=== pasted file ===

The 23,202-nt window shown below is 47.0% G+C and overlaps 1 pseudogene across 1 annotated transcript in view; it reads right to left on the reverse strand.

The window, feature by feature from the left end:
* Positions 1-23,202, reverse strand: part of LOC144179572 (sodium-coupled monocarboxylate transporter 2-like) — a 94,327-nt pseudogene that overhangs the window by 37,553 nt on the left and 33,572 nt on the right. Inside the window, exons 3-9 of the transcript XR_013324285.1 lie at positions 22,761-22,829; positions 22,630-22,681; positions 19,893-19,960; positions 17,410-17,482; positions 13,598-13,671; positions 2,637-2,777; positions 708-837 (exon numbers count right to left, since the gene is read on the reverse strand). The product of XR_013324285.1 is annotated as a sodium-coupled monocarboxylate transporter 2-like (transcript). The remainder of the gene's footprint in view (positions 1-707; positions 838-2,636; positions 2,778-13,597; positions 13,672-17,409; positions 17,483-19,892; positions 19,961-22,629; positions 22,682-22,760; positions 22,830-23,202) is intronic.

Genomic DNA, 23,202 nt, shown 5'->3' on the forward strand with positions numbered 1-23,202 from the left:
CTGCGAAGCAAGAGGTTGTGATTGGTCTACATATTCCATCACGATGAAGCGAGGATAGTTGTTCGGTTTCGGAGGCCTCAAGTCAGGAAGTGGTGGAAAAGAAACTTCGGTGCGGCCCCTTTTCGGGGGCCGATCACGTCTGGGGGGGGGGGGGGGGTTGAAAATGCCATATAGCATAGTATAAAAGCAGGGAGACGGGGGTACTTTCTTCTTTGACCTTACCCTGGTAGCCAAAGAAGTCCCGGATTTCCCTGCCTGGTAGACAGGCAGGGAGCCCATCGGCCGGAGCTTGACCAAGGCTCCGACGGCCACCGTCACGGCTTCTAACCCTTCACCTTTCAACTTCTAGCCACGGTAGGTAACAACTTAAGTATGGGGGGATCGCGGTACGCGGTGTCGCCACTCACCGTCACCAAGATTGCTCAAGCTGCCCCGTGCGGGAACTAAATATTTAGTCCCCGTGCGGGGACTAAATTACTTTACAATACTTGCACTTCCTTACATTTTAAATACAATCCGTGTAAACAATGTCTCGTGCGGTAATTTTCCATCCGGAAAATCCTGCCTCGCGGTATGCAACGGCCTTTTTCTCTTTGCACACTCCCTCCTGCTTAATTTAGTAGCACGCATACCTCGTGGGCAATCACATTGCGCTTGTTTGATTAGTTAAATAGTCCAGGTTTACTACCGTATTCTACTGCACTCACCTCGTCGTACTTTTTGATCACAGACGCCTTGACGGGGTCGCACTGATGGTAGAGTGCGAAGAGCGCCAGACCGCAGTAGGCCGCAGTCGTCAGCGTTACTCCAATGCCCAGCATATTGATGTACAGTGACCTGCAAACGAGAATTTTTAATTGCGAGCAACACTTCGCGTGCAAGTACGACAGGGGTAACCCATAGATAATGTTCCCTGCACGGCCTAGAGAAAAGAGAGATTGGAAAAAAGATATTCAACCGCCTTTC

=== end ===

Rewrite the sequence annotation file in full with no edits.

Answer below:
The 23,202-nt window shown below is 47.0% G+C and overlaps 1 pseudogene across 1 annotated transcript in view; it reads right to left on the reverse strand.

The window, feature by feature from the left end:
* Positions 1-23,202, reverse strand: part of LOC144179572 (sodium-coupled monocarboxylate transporter 2-like) — a 94,327-nt pseudogene that overhangs the window by 37,553 nt on the left and 33,572 nt on the right. Inside the window, exons 3-9 of the transcript XR_013324285.1 lie at positions 22,761-22,829; positions 22,630-22,681; positions 19,893-19,960; positions 17,410-17,482; positions 13,598-13,671; positions 2,637-2,777; positions 708-837 (exon numbers count right to left, since the gene is read on the reverse strand). The product of XR_013324285.1 is annotated as a sodium-coupled monocarboxylate transporter 2-like (transcript). The remainder of the gene's footprint in view (positions 1-707; positions 838-2,636; positions 2,778-13,597; positions 13,672-17,409; positions 17,483-19,892; positions 19,961-22,629; positions 22,682-22,760; positions 22,830-23,202) is intronic.

Genomic DNA, 23,202 nt, shown 5'->3' on the forward strand with positions numbered 1-23,202 from the left:
CTGCGAAGCAAGAGGTTGTGATTGGTCTACATATTCCATCACGATGAAGCGAGGATAGTTGTTCGGTTTCGGAGGCCTCAAGTCAGGAAGTGGTGGAAAAGAAACTTCGGTGCGGCCCCTTTTCGGGGGCCGATCACGTCTGGGGGGGGGGGGGGGGTTGAAAATGCCATATAGCATAGTATAAAAGCAGGGAGACGGGGGTACTTTCTTCTTTGACCTTACCCTGGTAGCCAAAGAAGTCCCGGATTTCCCTGCCTGGTAGACAGGCAGGGAGCCCATCGGCCGGAGCTTGACCAAGGCTCCGACGGCCACCGTCACGGCTTCTAACCCTTCACCTTTCAACTTCTAGCCACGGTAGGTAACAACTTAAGTATGGGGGGATCGCGGTACGCGGTGTCGCCACTCACCGTCACCAAGATTGCTCAAGCTGCCCCGTGCGGGAACTAAATATTTAGTCCCCGTGCGGGGACTAAATTACTTTACAATACTTGCACTTCCTTACATTTTAAATACAATCCGTGTAAACAATGTCTCGTGCGGTAATTTTCCATCCGGAAAATCCTGCCTCGCGGTATGCAACGGCCTTTTTCTCTTTGCACACTCCCTCCTGCTTAATTTAGTAGCACGCATACCTCGTGGGCAATCACATTGCGCTTGTTTGATTAGTTAAATAGTCCAGGTTTACTACCGTATTCTACTGCACTCACCTCGTCGTACTTTTTGATCACAGACGCCTTGACGGGGTCGCACTGATGGTAGAGTGCGAAGAGCGCCAGACCGCAGTAGGCCGCAGTCGTCAGCGTTACTCCAATGCCCAGCATATTGATGTACAGTGACCTGCAAACGAGAATTTTTAATTGCGAGCAACACTTCGCGTGCAAGTACGACAGGGGTAACCCATAGATAATGTTCCCTGCACGGCCTAGAGAAAAGAGAGATTGGAAAAAAGATATTCAACCGCCTTTC